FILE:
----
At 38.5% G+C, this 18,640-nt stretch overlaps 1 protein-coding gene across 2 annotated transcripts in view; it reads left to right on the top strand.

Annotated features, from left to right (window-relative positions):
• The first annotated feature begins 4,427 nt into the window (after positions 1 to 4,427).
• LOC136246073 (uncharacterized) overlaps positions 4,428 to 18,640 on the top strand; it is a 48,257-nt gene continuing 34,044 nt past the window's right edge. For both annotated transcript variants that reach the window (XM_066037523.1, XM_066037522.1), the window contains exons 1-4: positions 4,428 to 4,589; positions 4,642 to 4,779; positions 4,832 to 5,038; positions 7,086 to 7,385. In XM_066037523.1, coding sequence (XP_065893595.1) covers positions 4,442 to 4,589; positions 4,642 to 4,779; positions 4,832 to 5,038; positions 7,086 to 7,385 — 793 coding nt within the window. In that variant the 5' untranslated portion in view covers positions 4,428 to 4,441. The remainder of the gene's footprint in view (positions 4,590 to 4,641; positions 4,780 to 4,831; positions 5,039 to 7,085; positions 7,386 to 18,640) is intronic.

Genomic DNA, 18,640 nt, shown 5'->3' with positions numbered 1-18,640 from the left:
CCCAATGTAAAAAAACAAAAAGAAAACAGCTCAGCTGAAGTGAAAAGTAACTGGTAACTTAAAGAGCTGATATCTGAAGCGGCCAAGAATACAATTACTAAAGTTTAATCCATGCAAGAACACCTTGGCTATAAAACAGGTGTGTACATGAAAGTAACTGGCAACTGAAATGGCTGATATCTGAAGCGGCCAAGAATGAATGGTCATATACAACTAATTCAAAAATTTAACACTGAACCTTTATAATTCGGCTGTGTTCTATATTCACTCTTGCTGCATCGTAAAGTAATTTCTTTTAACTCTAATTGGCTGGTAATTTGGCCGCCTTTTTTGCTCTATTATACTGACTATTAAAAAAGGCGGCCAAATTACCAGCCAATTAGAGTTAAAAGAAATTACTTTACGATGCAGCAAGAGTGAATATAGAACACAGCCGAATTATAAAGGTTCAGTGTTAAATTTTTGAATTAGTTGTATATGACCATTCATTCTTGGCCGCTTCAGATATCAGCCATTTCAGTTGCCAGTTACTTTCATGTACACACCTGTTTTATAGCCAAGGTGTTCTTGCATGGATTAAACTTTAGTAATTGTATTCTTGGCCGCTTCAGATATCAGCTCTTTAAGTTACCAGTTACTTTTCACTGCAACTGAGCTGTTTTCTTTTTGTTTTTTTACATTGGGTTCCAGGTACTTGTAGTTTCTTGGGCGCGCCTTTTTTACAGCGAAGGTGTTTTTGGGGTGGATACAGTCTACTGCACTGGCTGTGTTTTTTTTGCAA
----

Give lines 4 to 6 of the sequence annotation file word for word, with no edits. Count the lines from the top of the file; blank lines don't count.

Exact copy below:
• LOC136246073 (uncharacterized) overlaps positions 4,428 to 18,640 on the top strand; it is a 48,257-nt gene continuing 34,044 nt past the window's right edge. For both annotated transcript variants that reach the window (XM_066037523.1, XM_066037522.1), the window contains exons 1-4: positions 4,428 to 4,589; positions 4,642 to 4,779; positions 4,832 to 5,038; positions 7,086 to 7,385. In XM_066037523.1, coding sequence (XP_065893595.1) covers positions 4,442 to 4,589; positions 4,642 to 4,779; positions 4,832 to 5,038; positions 7,086 to 7,385 — 793 coding nt within the window. In that variant the 5' untranslated portion in view covers positions 4,428 to 4,441. The remainder of the gene's footprint in view (positions 4,590 to 4,641; positions 4,780 to 4,831; positions 5,039 to 7,085; positions 7,386 to 18,640) is intronic.

Genomic DNA, 18,640 nt, shown 5'->3' with positions numbered 1-18,640 from the left:
CCCAATGTAAAAAAACAAAAAGAAAACAGCTCAGCTGAAGTGAAAAGTAACTGGTAACTTAAAGAGCTGATATCTGAAGCGGCCAAGAATACAATTACTAAAGTTTAATCCATGCAAGAACACCTTGGCTATAAAACAGGTGTGTACATGAAAGTAACTGGCAACTGAAATGGCTGATATCTGAAGCGGCCAAGAATGAATGGTCATATACAACTAATTCAAAAATTTAACACTGAACCTTTATAATTCGGCTGTGTTCTATATTCACTCTTGCTGCATCGTAAAGTAATTTCTTTTAACTCTAATTGGCTGGTAATTTGGCCGCCTTTTTTGCTCTATTATACTGACTATTAAAAAAGGCGGCCAAATTACCAGCCAATTAGAGTTAAAAGAAATTACTTTACGATGCAGCAAGAGTGAATATAGAACACAGCCGAATTATAAAGGTTCAGTGTTAAATTTTTGAATTAGTTGTATATGACCATTCATTCTTGGCCGCTTCAGATATCAGCCATTTCAGTTGCCAGTTACTTTCATGTACACACCTGTTTTATAGCCAAGGTGTTCTTGCATGGATTAAACTTTAGTAATTGTATTCTTGGCCGCTTCAGATATCAGCTCTTTAAGTTACCAGTTACTTTTCACTGCAACTGAGCTGTTTTCTTTTTGTTTTTTTACATTGGGTTCCAGGTACTTGTAGTTTCTTGGGCGCGCCTTTTTTACAGCGAAGGTGTTTTTGGGGTGGATACAGTCTACTGCACTGGCTGTGTTTTTTTTGCAA